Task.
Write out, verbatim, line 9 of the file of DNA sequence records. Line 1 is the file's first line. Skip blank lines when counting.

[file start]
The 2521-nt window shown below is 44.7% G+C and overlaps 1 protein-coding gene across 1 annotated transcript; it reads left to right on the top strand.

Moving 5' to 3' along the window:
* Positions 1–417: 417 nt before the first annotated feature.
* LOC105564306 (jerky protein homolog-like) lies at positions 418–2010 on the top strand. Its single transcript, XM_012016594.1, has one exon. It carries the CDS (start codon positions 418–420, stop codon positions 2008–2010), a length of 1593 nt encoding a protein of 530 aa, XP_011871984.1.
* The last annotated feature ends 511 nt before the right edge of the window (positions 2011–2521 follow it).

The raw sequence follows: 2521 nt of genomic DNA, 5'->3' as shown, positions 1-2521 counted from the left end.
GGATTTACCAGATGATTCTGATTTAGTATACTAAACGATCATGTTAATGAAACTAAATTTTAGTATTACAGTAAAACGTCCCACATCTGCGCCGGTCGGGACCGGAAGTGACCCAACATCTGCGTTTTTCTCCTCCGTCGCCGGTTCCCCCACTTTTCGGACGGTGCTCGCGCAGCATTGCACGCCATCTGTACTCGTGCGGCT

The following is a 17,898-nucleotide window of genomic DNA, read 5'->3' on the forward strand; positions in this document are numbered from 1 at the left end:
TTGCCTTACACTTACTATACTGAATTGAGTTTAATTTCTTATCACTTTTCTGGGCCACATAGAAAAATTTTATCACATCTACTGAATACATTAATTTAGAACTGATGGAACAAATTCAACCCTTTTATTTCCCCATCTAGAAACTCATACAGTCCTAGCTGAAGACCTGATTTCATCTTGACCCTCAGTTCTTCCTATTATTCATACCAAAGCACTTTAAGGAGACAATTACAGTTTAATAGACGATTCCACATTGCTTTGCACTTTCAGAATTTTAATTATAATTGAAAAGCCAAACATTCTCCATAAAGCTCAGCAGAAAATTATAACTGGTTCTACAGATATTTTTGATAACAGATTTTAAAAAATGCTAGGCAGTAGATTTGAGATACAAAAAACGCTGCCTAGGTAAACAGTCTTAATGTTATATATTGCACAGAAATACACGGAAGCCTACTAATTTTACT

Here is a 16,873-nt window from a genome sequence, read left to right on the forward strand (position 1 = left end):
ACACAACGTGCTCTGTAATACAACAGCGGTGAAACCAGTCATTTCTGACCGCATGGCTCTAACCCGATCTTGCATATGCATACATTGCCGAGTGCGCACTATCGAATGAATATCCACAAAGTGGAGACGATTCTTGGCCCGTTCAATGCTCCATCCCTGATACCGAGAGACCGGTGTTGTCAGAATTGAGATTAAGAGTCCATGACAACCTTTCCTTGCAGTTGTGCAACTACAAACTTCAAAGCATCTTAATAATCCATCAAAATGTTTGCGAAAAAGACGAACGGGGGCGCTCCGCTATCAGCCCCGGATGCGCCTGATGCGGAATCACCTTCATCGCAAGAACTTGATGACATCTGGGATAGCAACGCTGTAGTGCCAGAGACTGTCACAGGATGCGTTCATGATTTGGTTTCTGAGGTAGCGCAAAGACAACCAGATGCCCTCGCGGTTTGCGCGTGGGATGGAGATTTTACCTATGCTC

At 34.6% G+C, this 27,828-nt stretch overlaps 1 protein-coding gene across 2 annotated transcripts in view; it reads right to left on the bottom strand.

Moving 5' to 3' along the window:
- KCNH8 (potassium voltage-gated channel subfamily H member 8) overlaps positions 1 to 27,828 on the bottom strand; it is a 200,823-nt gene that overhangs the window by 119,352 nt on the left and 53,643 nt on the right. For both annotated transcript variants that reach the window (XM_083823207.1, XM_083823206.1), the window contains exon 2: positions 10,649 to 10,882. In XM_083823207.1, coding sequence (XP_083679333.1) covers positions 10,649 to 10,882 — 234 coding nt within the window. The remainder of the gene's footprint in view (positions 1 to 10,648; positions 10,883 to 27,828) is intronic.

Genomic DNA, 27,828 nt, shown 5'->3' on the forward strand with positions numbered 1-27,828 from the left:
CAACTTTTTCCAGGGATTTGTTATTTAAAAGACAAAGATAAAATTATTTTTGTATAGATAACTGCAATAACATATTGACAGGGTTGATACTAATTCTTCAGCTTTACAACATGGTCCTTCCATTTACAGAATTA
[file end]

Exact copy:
TTGCCTTACACTTACTATACTGAATTGAGTTTAATTTCTTATCACTTTTCTGGGCCACATAGAAAAATTTTATCACATCTACTGAATACATTAATTTAGAACTGATGGAACAAATTCAACCCTTTTATTTCCCCATCTAGAAACTCATACAGTCCTAGCTGAAGACCTGATTTCATCTTGACCCTCAGTTCTTCCTATTATTCATACCAAAGCACTTTAAGGAGACAATTACAGTTTAATAGACGATTCCACATTGCTTTGCACTTTCAGAATTTTAATTATAATTGAAAAGCCAAACATTCTCCATAAAGCTCAGCAGAAAATTATAACTGGTTCTACAGATATTTTTGATAACAGATTTTAAAAAATGCTAGGCAGTAGATTTGAGATACAAAAAACGCTGCCTAGGTAAACAGTCTTAATGTTATATATTGCACAGAAATACACGGAAGCCTACTAATTTTACT